As we approach the end of another year, it is a good time to think of planning strategies that will help lower your 2019 tax bill as well as provide reasonable expectations for your tax filings.
The 2018 tax filing year was the first year that major changes from the Tax Cuts and Jobs Act (TCJA) were introduced for individuals and businesses.
For individuals, TCJA included newer and lower income tax rates, a much higher standard deduction, limited itemized deductions, no personal exemptions, and an increased child tax credit.
For C Corporations, the corporate tax rate was reduced to 21% and there were liberal depreciation rules (expensing and bonus).
Other business entities benefited from the generous depreciation rules as well as being entitled to a special deduction: the qualified business income deduction (QBID).
Even with these major changes, many taxpayers are still able to minimize taxes by deferring income and/or accelerating deductions along with possibly bunching expenses in 2019. You might consider using a credit card to pay deductible expenses before year end. Doing so will increase your 2019 deductions even if you don’t pay your credit card bill until after the end of the year.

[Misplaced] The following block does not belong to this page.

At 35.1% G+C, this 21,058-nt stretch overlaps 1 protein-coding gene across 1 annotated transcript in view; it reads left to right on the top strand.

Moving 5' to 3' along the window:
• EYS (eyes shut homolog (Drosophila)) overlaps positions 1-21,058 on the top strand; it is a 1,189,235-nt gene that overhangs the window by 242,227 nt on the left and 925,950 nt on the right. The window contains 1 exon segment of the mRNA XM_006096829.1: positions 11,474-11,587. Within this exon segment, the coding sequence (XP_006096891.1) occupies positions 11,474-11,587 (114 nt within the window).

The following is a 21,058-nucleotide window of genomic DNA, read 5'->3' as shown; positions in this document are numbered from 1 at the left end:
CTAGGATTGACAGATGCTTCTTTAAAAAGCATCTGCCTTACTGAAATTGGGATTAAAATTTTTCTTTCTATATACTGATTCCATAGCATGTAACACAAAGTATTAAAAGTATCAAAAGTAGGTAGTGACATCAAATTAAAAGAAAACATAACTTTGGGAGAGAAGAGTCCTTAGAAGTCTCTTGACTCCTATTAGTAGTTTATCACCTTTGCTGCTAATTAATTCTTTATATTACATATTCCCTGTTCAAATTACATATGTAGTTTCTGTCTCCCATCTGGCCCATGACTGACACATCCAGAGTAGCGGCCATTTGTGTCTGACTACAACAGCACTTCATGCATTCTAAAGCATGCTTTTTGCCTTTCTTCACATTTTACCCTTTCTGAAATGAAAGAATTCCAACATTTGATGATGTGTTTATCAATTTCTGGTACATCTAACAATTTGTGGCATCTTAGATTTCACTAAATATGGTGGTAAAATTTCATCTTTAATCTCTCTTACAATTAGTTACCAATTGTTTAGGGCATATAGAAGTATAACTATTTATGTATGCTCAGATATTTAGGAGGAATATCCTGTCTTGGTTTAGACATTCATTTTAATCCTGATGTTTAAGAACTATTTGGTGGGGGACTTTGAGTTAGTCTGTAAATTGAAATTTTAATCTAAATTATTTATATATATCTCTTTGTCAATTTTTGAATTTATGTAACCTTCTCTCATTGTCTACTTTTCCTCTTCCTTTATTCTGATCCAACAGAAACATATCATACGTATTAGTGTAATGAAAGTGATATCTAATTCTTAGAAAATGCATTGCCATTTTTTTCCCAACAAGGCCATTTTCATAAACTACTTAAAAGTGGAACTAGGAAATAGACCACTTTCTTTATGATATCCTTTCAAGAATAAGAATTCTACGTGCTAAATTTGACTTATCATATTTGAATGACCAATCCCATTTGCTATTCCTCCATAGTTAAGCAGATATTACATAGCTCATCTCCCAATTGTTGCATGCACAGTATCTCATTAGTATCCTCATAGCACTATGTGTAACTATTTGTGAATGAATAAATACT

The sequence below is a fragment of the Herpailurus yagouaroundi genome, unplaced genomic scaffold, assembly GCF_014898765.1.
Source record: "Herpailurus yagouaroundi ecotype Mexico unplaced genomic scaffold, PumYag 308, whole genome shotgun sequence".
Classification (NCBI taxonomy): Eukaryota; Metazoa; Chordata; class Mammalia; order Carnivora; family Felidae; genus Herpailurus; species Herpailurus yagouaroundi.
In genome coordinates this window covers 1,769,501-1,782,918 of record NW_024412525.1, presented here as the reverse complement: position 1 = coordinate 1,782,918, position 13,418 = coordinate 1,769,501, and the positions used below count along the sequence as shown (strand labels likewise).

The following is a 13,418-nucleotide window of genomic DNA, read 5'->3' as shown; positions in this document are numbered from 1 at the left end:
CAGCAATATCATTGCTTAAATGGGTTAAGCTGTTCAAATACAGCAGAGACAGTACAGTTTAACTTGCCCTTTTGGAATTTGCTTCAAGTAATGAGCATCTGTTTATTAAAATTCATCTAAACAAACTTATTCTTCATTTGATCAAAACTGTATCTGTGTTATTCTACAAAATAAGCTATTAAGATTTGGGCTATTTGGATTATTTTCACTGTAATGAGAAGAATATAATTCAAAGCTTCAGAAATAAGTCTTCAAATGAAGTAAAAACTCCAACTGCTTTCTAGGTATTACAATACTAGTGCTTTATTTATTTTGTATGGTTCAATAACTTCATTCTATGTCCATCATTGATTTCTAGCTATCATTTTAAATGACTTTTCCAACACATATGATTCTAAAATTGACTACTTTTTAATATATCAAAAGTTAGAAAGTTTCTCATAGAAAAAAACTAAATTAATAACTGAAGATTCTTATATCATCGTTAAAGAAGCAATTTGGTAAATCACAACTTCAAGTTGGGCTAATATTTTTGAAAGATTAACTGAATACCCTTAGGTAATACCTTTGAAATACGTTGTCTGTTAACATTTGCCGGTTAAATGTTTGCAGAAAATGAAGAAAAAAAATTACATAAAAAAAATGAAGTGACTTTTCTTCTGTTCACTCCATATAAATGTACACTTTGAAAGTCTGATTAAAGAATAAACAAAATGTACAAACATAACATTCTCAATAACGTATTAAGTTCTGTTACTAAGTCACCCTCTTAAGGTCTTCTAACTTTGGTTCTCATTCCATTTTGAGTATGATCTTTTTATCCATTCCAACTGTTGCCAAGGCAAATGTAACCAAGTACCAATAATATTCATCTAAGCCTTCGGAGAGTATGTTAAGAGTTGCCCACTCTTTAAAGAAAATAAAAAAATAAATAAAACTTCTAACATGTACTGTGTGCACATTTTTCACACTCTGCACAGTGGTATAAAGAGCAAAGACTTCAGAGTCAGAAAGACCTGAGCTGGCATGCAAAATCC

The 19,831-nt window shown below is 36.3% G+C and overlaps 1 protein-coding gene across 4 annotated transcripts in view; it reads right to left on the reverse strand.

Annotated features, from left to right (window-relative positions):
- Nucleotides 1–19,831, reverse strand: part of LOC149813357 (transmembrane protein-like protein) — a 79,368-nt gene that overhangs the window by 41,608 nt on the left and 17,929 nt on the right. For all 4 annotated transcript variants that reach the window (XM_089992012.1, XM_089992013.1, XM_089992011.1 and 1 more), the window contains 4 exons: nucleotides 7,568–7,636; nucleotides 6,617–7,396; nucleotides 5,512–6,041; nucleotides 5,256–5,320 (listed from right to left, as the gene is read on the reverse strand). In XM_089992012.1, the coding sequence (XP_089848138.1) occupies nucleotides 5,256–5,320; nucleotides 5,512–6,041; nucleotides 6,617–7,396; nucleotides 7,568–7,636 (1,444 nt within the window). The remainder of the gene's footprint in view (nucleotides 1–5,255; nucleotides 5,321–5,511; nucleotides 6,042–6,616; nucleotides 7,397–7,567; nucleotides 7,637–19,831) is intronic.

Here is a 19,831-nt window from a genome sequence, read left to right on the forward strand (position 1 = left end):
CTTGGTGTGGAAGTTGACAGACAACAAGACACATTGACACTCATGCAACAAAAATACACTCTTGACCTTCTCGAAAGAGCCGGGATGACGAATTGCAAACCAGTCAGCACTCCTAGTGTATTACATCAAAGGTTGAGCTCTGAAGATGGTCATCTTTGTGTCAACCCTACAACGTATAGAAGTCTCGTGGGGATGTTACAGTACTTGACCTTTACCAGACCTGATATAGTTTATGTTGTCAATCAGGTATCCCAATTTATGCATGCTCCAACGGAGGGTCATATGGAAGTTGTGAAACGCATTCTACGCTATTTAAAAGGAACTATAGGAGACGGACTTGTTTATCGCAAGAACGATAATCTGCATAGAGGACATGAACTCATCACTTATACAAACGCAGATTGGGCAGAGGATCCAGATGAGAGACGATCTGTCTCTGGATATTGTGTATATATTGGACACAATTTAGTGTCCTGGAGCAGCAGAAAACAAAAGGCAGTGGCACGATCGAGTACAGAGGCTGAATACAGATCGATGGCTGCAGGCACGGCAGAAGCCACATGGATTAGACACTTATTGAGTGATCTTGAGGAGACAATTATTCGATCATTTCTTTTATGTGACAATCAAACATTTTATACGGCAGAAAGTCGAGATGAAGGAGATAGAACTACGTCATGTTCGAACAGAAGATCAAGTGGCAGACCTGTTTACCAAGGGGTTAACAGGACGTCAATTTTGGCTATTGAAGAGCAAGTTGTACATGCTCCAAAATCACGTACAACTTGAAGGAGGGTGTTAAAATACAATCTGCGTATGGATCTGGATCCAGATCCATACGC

Investment Income: Investors may get a tax break on certain types of investment income. Qualified dividends and long-term capital gains are eligible for a tax break of 0%, 15% or 20% depending on what tax bracket you are in. Also, harvesting losses on investments to offset capital gains could be a viable strategy.
Education Expenses: Make a 529 Plan contribution for qualified education expenses. The contribution is set aside in an account that generates tax-free income, so if you use it for the qualifying education expenses, you won’t pay tax on the funds.
Health Savings Accounts (HSAs): For those with high-deductible health insurance coverage who want to set money aside to cover health care costs, an HSA is an option. Contribution amounts of up to $3,500 for self-only policies or $7,000 for family policies are possible in 2019.
Contribution to an IRA – Traditional or Roth: If under age 50, the maximum contribution is $6,000. If you are age 50 or older, the maximum is $7,000.
Itemized Deductions: For those able to itemize, increase your charitable donations; or increase your withholding of your state and local taxes on your W-2 or pay state estimated tax payments before year end. Remember, however, that state and local tax deductions are limited to $10,000 per year.
Required Minimum Distributions (RMDs): If you are 70 ½ or older and required to take RMDs from your traditional IRAs, particularly if you can’t itemize, consider making 2019 charitable donations via qualified charitable distributions from your IRAs. Such distributions are made directly to charities from your IRAs. The amount of the contribution is neither included in your gross income nor deductible as an itemized deduction. It still does reduce the amount of your RMD.
For Businesses and Business Owners